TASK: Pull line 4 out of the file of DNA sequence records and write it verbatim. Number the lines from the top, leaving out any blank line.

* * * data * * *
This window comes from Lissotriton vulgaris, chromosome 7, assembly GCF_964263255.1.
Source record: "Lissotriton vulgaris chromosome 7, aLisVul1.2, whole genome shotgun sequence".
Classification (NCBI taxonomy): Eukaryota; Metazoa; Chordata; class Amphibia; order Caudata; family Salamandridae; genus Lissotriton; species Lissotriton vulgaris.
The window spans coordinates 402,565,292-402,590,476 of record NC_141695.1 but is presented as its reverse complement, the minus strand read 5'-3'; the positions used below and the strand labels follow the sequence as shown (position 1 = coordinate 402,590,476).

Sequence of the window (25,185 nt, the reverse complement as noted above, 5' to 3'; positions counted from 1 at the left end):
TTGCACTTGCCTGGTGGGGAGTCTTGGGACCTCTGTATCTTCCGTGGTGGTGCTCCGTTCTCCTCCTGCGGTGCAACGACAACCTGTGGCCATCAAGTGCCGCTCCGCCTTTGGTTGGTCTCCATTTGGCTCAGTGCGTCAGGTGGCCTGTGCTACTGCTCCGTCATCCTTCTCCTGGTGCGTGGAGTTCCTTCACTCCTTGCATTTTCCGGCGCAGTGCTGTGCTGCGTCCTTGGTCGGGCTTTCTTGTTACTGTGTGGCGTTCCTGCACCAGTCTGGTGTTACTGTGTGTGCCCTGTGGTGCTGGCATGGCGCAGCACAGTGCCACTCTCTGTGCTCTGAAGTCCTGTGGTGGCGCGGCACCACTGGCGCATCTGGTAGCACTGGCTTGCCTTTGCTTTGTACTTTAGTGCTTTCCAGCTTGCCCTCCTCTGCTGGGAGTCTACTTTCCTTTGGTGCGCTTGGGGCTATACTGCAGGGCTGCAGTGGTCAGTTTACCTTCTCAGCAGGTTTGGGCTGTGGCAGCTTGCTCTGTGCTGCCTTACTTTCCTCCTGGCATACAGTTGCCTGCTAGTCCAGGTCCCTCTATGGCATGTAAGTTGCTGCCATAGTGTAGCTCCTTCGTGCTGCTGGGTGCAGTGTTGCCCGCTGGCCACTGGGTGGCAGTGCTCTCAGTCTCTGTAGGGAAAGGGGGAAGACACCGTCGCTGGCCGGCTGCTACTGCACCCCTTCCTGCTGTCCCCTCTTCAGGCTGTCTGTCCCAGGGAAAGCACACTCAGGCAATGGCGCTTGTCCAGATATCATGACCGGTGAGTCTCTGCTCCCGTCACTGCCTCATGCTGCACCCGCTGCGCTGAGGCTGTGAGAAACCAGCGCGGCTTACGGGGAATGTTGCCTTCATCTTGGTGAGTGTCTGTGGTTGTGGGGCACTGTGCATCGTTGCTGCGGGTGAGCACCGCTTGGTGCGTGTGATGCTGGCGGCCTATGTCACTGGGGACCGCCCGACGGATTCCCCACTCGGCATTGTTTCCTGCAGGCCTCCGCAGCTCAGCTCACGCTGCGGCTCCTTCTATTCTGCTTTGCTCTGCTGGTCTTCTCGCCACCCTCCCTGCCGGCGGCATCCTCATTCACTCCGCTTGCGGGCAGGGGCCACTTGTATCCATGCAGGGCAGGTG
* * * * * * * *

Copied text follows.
The window spans coordinates 402,565,292-402,590,476 of record NC_141695.1 but is presented as its reverse complement, the minus strand read 5'-3'; the positions used below and the strand labels follow the sequence as shown (position 1 = coordinate 402,590,476).